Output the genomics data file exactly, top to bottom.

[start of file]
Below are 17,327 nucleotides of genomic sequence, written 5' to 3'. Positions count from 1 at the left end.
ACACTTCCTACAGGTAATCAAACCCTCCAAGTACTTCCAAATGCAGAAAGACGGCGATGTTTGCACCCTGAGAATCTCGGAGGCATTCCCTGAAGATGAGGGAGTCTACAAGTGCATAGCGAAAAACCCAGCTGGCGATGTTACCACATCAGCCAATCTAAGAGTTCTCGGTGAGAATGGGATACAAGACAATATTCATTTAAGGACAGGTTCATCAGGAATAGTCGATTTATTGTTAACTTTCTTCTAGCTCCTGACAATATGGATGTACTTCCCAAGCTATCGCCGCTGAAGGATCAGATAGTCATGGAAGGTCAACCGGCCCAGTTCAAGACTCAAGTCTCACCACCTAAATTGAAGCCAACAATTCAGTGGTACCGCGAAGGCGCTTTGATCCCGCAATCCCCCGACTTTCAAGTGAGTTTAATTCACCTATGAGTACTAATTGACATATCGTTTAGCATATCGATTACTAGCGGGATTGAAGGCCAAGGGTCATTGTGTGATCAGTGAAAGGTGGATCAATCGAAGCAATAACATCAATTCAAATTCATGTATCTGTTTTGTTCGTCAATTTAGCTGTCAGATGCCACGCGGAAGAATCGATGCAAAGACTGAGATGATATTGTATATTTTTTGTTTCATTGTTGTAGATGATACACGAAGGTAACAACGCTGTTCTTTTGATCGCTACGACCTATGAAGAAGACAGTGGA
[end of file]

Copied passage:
Below are 17,327 nucleotides of genomic sequence, written 5' to 3'. Positions count from 1 at the left end.
ACACTTCCTACAGGTAATCAAACCCTCCAAGTACTTCCAAATGCAGAAAGACGGCGATGTTTGCACCCTGAGAATCTCGGAGGCATTCCCTGAAGATGAGGGAGTCTACAAGTGCATAGCGAAAAACCCAGCTGGCGATGTTACCACATCAGCCAATCTAAGAGTTCTCGGTGAGAATGGGATACAAGACAATATTCATTTAAGGACAGGTTCATCAGGAATAGTCGATTTATTGTTAACTTTCTTCTAGCTCCTGACAATATGGATGTACTTCCCAAGCTATCGCCGCTGAAGGATCAGATAGTCATGGAAGGTCAACCGGCCCAGTTCAAGACTCAAGTCTCACCACCTAAATTGAAGCCAACAATTCAGTGGTACCGCGAAGGCGCTTTGATCCCGCAATCCCCCGACTTTCAAGTGAGTTTAATTCACCTATGAGTACTAATTGACATATCGTTTAGCATATCGATTACTAGCGGGATTGAAGGCCAAGGGTCATTGTGTGATCAGTGAAAGGTGGATCAATCGAAGCAATAACATCAATTCAAATTCATGTATCTGTTTTGTTCGTCAATTTAGCTGTCAGATGCCACGCGGAAGAATCGATGCAAAGACTGAGATGATATTGTATATTTTTTGTTTCATTGTTGTAGATGATACACGAAGGTAACAACGCTGTTCTTTTGATCGCTACGACCTATGAAGAAGACAGTGGA